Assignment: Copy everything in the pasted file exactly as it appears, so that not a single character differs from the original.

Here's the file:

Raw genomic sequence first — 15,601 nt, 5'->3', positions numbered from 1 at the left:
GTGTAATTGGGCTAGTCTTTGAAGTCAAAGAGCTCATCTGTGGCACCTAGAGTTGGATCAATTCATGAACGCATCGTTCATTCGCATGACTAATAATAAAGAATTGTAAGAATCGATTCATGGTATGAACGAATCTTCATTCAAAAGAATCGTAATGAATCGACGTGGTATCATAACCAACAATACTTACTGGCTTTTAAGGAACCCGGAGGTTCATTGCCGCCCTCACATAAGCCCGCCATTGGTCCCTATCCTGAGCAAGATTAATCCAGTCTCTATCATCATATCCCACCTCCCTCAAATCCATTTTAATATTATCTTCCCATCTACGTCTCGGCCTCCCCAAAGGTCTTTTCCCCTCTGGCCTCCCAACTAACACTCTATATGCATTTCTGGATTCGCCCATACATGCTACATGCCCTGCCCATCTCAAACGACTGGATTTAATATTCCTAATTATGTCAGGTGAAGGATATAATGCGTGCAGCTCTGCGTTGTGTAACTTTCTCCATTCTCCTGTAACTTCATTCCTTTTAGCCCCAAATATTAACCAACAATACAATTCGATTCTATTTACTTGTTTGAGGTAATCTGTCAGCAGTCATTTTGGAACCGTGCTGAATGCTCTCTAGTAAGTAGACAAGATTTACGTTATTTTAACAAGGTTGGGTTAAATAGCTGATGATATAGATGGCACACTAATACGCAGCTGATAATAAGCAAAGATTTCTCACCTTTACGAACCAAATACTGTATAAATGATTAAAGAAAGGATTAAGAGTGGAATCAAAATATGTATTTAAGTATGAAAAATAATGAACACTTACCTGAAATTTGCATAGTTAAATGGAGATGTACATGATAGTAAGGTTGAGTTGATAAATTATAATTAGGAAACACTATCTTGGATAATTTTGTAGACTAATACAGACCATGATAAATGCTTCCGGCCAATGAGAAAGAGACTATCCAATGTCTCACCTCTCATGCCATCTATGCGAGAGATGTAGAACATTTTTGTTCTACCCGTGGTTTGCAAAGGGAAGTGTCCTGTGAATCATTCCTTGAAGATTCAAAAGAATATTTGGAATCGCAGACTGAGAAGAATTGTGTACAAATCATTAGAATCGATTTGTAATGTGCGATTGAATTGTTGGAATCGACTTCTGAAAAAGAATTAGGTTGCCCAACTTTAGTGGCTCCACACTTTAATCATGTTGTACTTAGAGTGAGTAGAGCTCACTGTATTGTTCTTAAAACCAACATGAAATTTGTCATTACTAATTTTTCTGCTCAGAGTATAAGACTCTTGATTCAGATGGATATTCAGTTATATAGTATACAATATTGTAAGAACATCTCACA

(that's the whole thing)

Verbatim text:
Raw genomic sequence first — 15,601 nt, 5'->3', positions numbered from 1 at the left:
GTGTAATTGGGCTAGTCTTTGAAGTCAAAGAGCTCATCTGTGGCACCTAGAGTTGGATCAATTCATGAACGCATCGTTCATTCGCATGACTAATAATAAAGAATTGTAAGAATCGATTCATGGTATGAACGAATCTTCATTCAAAAGAATCGTAATGAATCGACGTGGTATCATAACCAACAATACTTACTGGCTTTTAAGGAACCCGGAGGTTCATTGCCGCCCTCACATAAGCCCGCCATTGGTCCCTATCCTGAGCAAGATTAATCCAGTCTCTATCATCATATCCCACCTCCCTCAAATCCATTTTAATATTATCTTCCCATCTACGTCTCGGCCTCCCCAAAGGTCTTTTCCCCTCTGGCCTCCCAACTAACACTCTATATGCATTTCTGGATTCGCCCATACATGCTACATGCCCTGCCCATCTCAAACGACTGGATTTAATATTCCTAATTATGTCAGGTGAAGGATATAATGCGTGCAGCTCTGCGTTGTGTAACTTTCTCCATTCTCCTGTAACTTCATTCCTTTTAGCCCCAAATATTAACCAACAATACAATTCGATTCTATTTACTTGTTTGAGGTAATCTGTCAGCAGTCATTTTGGAACCGTGCTGAATGCTCTCTAGTAAGTAGACAAGATTTACGTTATTTTAACAAGGTTGGGTTAAATAGCTGATGATATAGATGGCACACTAATACGCAGCTGATAATAAGCAAAGATTTCTCACCTTTACGAACCAAATACTGTATAAATGATTAAAGAAAGGATTAAGAGTGGAATCAAAATATGTATTTAAGTATGAAAAATAATGAACACTTACCTGAAATTTGCATAGTTAAATGGAGATGTACATGATAGTAAGGTTGAGTTGATAAATTATAATTAGGAAACACTATCTTGGATAATTTTGTAGACTAATACAGACCATGATAAATGCTTCCGGCCAATGAGAAAGAGACTATCCAATGTCTCACCTCTCATGCCATCTATGCGAGAGATGTAGAACATTTTTGTTCTACCCGTGGTTTGCAAAGGGAAGTGTCCTGTGAATCATTCCTTGAAGATTCAAAAGAATATTTGGAATCGCAGACTGAGAAGAATTGTGTACAAATCATTAGAATCGATTTGTAATGTGCGATTGAATTGTTGGAATCGACTTCTGAAAAAGAATTAGGTTGCCCAACTTTAGTGGCTCCACACTTTAATCATGTTGTACTTAGAGTGAGTAGAGCTCACTGTATTGTTCTTAAAACCAACATGAAATTTGTCATTACTAATTTTTCTGCTCAGAGTATAAGACTCTTGATTCAGATGGATATTCAGTTATATAGTATACAATATTGTAAGAACATCTCACA